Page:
Written by Fredrik Löfberg
At Quentic we are always exploring new technologies in order to understand how these could be utilized to improve workplace safety and make it more automated. Automation is key to improving safety, as technology integrations make cumbersome reporting and monitoring a thing of the past, allowing for richer data and better insights. We feel that we’ve just started the journey with our mobile-friendly approach to engaging everyone with safety. Something we’ve been looking into a lot recently is how to get more information on emerging risks on construction sites.
By no means exhaustive, the list below outlines automated technologies available today:
Visual feeds can be interpreted in real-time. This means we can identify moods and personal protective equipment from a camera at a gate.
Environmental conditions can be monitored and compared to acceptable values. This could be things like heath, humidity, and wind.
Measuring the condition of power tools and heavy onsite equipment.
Measuring the structural conditions of scaffolding and other supportive structures.
Measuring surface conditions with acceleration sensors in safety boots. With a sensor, we could recognise all cases where people did slip or stumble. It could also be used to identify who is climbing and where people are at a given time.
Combining information flows into actionable data
As the above list shows that there is a vast amount of information that can be collected. Most of this is automatically recorded, and doesn’t need to be manually tested by people anymore. As with the collection of data, the time spent collating and turning it into understandable and actionable insights is a major undertaking. Data is useless without the ability to clearly visualise statistics and trends, sorting multiple streams of information coming in at once. As the volume of available information increases, the analytics need to keep up in real time. Simply put, better, more accurate, and higher volumes of safety information brought about by automated systems will become too much for any safety manager to manually keep track of, let alone recognise the patterns and emerging risks shown in the data.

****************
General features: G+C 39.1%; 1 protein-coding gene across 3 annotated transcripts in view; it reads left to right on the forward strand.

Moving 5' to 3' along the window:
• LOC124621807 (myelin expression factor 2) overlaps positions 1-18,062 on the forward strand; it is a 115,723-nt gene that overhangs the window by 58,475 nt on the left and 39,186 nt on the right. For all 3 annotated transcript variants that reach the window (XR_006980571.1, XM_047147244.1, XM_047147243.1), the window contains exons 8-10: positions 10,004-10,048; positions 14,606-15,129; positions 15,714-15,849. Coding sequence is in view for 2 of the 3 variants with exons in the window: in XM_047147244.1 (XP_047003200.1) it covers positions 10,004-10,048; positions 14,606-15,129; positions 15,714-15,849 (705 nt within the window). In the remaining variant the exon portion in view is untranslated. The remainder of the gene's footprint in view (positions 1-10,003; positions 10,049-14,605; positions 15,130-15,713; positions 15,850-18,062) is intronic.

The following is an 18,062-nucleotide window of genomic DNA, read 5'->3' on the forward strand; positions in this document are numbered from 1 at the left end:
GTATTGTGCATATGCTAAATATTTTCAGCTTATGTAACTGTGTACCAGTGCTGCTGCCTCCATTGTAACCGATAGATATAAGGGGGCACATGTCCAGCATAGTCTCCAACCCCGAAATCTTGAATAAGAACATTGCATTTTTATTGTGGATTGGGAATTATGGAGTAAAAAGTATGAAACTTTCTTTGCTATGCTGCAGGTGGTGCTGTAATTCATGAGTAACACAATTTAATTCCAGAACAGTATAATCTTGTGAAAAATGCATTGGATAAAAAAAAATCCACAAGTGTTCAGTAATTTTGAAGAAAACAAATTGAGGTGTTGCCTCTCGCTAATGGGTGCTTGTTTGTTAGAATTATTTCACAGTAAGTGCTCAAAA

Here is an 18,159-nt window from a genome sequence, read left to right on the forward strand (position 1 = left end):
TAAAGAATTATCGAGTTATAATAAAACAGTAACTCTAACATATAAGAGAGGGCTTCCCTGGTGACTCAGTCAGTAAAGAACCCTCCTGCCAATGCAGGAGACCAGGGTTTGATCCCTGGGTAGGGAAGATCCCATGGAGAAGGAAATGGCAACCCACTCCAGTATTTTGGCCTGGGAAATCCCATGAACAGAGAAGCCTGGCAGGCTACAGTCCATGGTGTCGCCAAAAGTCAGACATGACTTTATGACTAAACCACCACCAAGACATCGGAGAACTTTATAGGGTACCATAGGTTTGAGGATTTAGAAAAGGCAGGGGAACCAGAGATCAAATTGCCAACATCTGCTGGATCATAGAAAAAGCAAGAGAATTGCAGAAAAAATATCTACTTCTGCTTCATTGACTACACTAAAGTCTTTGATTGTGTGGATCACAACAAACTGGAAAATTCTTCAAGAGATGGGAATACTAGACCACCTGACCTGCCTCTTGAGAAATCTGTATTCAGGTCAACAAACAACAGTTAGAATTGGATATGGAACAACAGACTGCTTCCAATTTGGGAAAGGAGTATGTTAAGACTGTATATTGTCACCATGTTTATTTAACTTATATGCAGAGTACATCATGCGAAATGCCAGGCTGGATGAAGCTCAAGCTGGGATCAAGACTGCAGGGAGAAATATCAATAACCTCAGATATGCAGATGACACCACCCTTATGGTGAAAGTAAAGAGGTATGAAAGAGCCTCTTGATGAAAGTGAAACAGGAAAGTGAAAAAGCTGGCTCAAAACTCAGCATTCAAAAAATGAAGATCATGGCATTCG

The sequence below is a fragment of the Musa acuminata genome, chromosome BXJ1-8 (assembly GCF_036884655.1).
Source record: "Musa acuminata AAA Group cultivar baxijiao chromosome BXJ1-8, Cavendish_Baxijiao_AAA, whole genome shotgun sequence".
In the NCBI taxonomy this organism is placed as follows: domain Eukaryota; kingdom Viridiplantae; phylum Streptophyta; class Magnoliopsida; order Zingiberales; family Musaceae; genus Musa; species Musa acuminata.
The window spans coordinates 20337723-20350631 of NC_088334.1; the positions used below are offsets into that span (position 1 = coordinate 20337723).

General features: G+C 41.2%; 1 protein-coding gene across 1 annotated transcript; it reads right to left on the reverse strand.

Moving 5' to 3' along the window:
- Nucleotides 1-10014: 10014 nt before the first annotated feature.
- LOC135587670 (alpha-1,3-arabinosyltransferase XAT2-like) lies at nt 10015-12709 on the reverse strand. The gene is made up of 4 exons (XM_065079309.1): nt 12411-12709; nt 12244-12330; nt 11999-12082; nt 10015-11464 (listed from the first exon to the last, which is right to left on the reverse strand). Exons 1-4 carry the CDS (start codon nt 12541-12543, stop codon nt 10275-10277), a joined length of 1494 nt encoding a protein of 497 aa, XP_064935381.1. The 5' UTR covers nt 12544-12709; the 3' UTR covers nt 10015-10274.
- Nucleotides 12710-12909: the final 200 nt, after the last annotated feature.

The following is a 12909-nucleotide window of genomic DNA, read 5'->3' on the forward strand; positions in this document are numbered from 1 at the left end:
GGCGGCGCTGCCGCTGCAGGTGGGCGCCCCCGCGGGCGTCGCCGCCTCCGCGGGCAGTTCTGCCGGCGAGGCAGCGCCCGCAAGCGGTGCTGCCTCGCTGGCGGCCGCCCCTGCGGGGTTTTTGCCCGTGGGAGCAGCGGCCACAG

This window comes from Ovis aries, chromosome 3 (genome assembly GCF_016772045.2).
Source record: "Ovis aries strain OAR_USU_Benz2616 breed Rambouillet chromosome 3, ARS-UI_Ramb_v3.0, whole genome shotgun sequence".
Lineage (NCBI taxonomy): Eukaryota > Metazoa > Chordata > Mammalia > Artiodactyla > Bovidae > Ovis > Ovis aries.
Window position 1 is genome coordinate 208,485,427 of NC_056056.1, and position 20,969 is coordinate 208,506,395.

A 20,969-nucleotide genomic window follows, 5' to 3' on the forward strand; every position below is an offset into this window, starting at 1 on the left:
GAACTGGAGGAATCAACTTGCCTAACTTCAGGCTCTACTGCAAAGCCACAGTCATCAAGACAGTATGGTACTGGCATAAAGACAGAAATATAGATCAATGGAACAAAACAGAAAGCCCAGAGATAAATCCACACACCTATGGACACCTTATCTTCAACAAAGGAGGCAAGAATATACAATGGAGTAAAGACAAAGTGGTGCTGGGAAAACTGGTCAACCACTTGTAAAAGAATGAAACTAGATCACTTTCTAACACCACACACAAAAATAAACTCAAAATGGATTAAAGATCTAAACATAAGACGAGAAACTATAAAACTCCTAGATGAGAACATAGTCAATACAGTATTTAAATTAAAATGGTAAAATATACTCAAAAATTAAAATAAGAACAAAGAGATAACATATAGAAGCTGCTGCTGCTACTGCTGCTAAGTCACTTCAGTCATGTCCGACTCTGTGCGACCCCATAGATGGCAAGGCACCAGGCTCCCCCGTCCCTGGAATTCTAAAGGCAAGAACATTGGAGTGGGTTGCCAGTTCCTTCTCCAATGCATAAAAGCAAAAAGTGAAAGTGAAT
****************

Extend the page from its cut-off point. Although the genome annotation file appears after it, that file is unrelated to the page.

Introducing Machine Learning and Artificial Intelligence
In recent years Machine Learning (ML) has become a commodity. For example, Apple has announced it is implementing an ML chip in its new product line. In the context of construction sites, ML could take all these information flows as inputs, learn from them, and pre-process them into highly accurate predictions and preventative suggestions for humans. It can also be taken a step further and let the system make the best decisions to improve on-site HSE. Systems could communicate directly with on-site personnel if it sees unsafe behavior or wants to warn of an emerging risk. This communication could be undertaken by chat bots, which we’ve previously blogged about "Chatbots take over daily EHS Management", and are developing in the near future to make worksites in every industry safer than ever.
In the future, we will see this trend continue where the more routine and manual aspects of safety and site manager’s current tasks are taken care of by Artificial Intelligence (AI). It should be seen as a positive development, as currently many safety and site managers are so occupied with operative tasks that they don’t have time to communicate with everyone. The use of ML and AI to free up time taken by manually collecting and managing safety data means that these job roles can shift to focusing on more strategic and innovative ways to improve safety for everyone in the workplace.